20th century

TIROS-1 Satellite

After the end of World War II, the rebuilding of economies and the boom in maritime and air transport, ushered in an expansion of observational and telecommunications capabilities on land, at sea and in the air. But there were still large gaps.

The InternationaI Geophysical Year 1957-58 tried to fill these gaps with a coordinated push for observations covering the entire surface of the Earth. The meteorological programme included measurements of solar radiation and atmospheric ozone – and so helped increase understanding of the Earth’s protective ozone layer and the need to safeguard it from destructive chemicals. 

Coinciding with this, the advent of meteorological satellites marked the beginning of a new era of observational data coverage for the whole globe. In 1957, the Soviet Union launched the first Earth-orbiting satellites SPUTNIK-1 and SPUTNIK-2. The EXPLORER-1 satellite was launched by the United States on 2 January 1958, and the world’s first dedicated weather satellite, the Television Infrared Observation Satellite (TIROS-1), on 1 April 1960.  

As a result, the UN General Assembly requested WMO to investigate the potential of weather satellites as part of the agenda for the peaceful use of outer space. Setting aside their political differences, the United States and the USSR produced a report that led WMO to launch the World Weather Watch Programme in 1963. It became a cornerstone for atmospheric sciences, meteorological services and global cooperation.

The World Weather Watch celebrates its 60th birthday in 2023. It pre-dates the other WWW - World Wide Web -  and is just as important. It produces meteorological observations over land, on sea and from space; prepares weather forecasts and warnings; exchanges information globally and in real time in a free and unrestricted manner.  

The World Weather Watch laid the foundations for more modern scientific insights and technological advances in computing, telecommunications and satellites and served as a role model for international collaborative programmes such as the Global Climate Observing System (GCOS) and Global Ocean Observing System (GOOS)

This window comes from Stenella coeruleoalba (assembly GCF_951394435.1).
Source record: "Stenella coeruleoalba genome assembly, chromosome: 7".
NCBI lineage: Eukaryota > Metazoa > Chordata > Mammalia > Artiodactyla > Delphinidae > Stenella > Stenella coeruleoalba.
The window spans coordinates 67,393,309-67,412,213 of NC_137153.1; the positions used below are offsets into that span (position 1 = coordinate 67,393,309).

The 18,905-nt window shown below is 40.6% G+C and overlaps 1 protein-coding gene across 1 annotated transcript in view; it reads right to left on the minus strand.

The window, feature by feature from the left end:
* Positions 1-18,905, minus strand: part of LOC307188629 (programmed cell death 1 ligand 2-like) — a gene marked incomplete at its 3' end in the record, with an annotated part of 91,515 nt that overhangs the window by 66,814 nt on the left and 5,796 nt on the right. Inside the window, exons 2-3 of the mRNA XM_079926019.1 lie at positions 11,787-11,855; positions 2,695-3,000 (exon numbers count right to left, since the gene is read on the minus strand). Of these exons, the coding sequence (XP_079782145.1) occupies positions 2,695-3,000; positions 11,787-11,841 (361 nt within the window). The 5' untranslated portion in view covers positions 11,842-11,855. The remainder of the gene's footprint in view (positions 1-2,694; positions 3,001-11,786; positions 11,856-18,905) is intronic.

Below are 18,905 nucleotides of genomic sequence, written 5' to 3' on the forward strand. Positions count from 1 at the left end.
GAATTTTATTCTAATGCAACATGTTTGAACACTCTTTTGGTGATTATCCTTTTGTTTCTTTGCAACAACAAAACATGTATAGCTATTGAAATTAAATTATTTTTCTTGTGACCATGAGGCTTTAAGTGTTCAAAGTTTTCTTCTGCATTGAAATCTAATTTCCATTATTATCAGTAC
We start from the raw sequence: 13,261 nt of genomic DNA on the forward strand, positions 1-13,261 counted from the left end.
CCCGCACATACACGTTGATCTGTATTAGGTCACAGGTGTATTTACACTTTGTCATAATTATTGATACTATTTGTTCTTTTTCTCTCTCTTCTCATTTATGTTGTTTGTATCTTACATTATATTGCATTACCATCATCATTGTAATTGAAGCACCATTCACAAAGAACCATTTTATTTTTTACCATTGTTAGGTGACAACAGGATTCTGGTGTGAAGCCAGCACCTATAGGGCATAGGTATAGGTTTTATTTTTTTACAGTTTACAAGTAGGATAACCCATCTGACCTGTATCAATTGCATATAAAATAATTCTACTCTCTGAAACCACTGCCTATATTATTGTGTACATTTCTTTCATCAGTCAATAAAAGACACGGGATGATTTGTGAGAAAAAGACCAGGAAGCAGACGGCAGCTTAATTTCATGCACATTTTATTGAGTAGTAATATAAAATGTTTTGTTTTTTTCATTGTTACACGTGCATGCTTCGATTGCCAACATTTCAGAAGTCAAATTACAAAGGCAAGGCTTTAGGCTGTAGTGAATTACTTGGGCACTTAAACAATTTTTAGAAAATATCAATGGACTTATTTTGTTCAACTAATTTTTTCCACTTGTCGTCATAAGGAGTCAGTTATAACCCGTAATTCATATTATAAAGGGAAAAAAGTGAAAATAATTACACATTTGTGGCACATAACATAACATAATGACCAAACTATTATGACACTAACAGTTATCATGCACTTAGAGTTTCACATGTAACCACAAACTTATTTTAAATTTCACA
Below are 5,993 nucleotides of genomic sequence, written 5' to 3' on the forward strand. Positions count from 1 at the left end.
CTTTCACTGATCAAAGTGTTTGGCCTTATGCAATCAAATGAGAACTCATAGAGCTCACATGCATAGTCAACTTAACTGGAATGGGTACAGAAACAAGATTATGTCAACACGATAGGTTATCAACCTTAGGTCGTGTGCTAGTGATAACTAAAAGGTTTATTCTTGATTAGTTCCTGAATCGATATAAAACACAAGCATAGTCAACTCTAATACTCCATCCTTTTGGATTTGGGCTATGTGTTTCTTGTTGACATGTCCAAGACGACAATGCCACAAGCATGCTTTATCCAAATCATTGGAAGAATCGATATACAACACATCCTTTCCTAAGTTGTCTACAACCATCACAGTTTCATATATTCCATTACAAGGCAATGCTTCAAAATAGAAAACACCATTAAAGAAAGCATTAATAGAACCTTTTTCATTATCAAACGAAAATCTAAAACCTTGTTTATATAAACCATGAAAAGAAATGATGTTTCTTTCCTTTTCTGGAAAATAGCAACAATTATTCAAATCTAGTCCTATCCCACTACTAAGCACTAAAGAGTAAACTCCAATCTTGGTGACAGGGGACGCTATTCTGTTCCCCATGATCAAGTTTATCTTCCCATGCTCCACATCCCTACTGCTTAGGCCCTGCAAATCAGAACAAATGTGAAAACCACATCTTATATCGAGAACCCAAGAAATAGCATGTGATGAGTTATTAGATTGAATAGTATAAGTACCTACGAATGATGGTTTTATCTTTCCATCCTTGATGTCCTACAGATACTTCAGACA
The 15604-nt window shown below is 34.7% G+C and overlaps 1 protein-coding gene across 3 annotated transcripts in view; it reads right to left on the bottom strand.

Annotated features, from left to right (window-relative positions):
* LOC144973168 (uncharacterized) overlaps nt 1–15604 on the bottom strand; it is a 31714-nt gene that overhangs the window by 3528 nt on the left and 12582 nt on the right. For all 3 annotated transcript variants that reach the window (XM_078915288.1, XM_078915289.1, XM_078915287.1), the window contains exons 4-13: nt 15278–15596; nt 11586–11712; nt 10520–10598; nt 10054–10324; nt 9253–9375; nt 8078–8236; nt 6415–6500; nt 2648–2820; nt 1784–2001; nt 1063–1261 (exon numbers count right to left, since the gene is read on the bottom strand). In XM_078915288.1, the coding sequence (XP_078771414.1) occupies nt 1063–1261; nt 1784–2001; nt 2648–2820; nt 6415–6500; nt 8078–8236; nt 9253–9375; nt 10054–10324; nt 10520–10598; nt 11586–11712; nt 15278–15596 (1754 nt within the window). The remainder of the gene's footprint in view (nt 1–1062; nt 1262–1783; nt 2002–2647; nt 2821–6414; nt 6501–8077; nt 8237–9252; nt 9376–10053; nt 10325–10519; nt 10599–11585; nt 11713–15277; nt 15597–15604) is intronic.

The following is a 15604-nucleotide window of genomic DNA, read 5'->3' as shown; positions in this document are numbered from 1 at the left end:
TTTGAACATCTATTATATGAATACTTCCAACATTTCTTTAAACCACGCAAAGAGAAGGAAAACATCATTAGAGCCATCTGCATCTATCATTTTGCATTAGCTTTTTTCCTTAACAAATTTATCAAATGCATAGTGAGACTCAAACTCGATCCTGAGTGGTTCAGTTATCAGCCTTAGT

The development of Numerical Weather Prediction (NWP) programmes in the late 20th century was as significant as the progress in satellite technology. NWP opened up new dimensions, allowing meteorologists to apply with greater accuracy their weather-related data to serve society. 



Throughout history, storms, floods, droughts and other extreme weather have caused massive loss of life and livelihoods. The 1970s opened with a series of severe weather events that thrust meteorology into the public mainstream and which were watched on television in homes around the world. 

The WMO Tropical Cyclone Programme was born from tragedy. The world’s deadliest known tropical cyclone killed up to 500 000 people in November 1970 in what is now Bangladesh. The Programme covers all ocean basins prone to tropical cyclones and facilitates observations, research, coordination and communication to improve monitoring, forecasting and warning.  The unique global coordination and cooperation under the umbrella of WMO has led to dramatic advances in the accuracy of tropical cyclone forecasts and warnings. This has saved many thousands of lives over the years. 

The Water Decade – otherwise known as the International Drinking Water Supply and Sanitation Decade, took place in the 1980s. The aim was to alert the international community to the growing pressure on freshwater resources throughout the world. About 70 per cent of the world is covered with water, but only a tiny fraction is readily accessible for direct human use. The global community therefore recognized the importance of oceanographic and hydrological services for climate prediction, water resource management and security. In the intervening decades, the need for these services has increased as the challenge of water-related hazards and security have grown. 

Climate change also moved closer to centre stage in the 1970s and 1980s as a result of concern that increasing greenhouse gases emitted into the atmosphere from human activities would lead to major changes in the climate.  

In 1976 WMO issued its first statement on climate change and set up the World Climate Programme in 1979. The World Climate Research Programme (co-sponsored by WMO) was established in 1980 and climate science made a further leap in 1988 with the establishment of the Intergovernmental Panel on Climate Change (IPCC).  

The following year WMO and UNEP initiated the negotiation process for a UN Framework Convention on Climate Change (UNFCCC). The more climate became an international policy issue, the more WMO was called upon to provide scientific data and prediction through initiatives such as its Global Atmosphere Watch programme and World Weather Research Programme.  

As the 20th century progressed, the early warnings from climate scientists because louder – and the impacts of climate change became more apparent. Unfortunately this did not result in corresponding climate action. The longer we delay in curbing greenhouse gas emissions, the more difficult and expensive it will become to adapt.